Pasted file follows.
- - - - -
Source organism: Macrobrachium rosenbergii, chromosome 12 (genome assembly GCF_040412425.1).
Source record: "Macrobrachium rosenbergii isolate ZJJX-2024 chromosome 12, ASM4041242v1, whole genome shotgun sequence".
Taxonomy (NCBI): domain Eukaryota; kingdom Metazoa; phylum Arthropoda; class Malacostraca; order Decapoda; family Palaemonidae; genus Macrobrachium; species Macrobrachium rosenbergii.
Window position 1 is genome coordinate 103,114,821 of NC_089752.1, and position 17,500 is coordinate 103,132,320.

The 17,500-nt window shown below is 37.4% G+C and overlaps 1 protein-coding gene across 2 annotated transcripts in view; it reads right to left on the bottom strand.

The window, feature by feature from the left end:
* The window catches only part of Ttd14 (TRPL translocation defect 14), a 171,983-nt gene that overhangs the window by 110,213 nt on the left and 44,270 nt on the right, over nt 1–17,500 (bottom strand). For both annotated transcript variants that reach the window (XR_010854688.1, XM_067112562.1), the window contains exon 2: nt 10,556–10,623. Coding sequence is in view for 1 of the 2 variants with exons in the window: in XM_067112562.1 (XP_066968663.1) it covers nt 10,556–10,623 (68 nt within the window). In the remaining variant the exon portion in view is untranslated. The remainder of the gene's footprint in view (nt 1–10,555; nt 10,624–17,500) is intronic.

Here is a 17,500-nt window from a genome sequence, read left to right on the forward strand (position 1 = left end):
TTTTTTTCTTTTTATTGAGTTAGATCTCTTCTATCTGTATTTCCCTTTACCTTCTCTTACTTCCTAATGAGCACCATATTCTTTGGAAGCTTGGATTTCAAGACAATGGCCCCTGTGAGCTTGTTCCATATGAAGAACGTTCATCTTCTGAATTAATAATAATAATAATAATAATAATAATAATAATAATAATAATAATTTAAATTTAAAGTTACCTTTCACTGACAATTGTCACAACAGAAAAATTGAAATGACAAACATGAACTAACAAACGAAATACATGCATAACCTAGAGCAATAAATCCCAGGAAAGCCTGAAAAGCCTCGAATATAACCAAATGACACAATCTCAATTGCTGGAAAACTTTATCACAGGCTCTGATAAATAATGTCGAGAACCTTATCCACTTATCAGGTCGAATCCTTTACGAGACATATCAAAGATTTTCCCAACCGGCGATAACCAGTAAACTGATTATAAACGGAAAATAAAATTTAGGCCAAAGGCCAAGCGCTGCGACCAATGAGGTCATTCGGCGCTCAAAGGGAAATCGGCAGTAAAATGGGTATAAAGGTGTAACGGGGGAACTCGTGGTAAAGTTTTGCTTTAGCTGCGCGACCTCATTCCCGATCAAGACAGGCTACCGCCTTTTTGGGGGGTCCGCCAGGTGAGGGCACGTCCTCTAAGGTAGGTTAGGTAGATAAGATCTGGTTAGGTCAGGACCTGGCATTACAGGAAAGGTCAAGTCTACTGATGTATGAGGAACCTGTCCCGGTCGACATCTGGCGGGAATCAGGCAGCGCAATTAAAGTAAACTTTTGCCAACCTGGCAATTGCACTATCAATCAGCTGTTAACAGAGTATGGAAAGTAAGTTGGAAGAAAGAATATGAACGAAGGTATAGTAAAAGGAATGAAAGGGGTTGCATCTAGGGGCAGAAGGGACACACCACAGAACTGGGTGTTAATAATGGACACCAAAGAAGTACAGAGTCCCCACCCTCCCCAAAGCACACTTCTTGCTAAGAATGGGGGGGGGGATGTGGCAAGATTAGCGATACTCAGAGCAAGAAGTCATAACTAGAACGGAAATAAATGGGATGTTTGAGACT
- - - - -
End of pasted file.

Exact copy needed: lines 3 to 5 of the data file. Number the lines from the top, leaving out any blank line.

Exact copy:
Taxonomy (NCBI): domain Eukaryota; kingdom Metazoa; phylum Arthropoda; class Malacostraca; order Decapoda; family Palaemonidae; genus Macrobrachium; species Macrobrachium rosenbergii.
Window position 1 is genome coordinate 103,114,821 of NC_089752.1, and position 17,500 is coordinate 103,132,320.

The 17,500-nt window shown below is 37.4% G+C and overlaps 1 protein-coding gene across 2 annotated transcripts in view; it reads right to left on the bottom strand.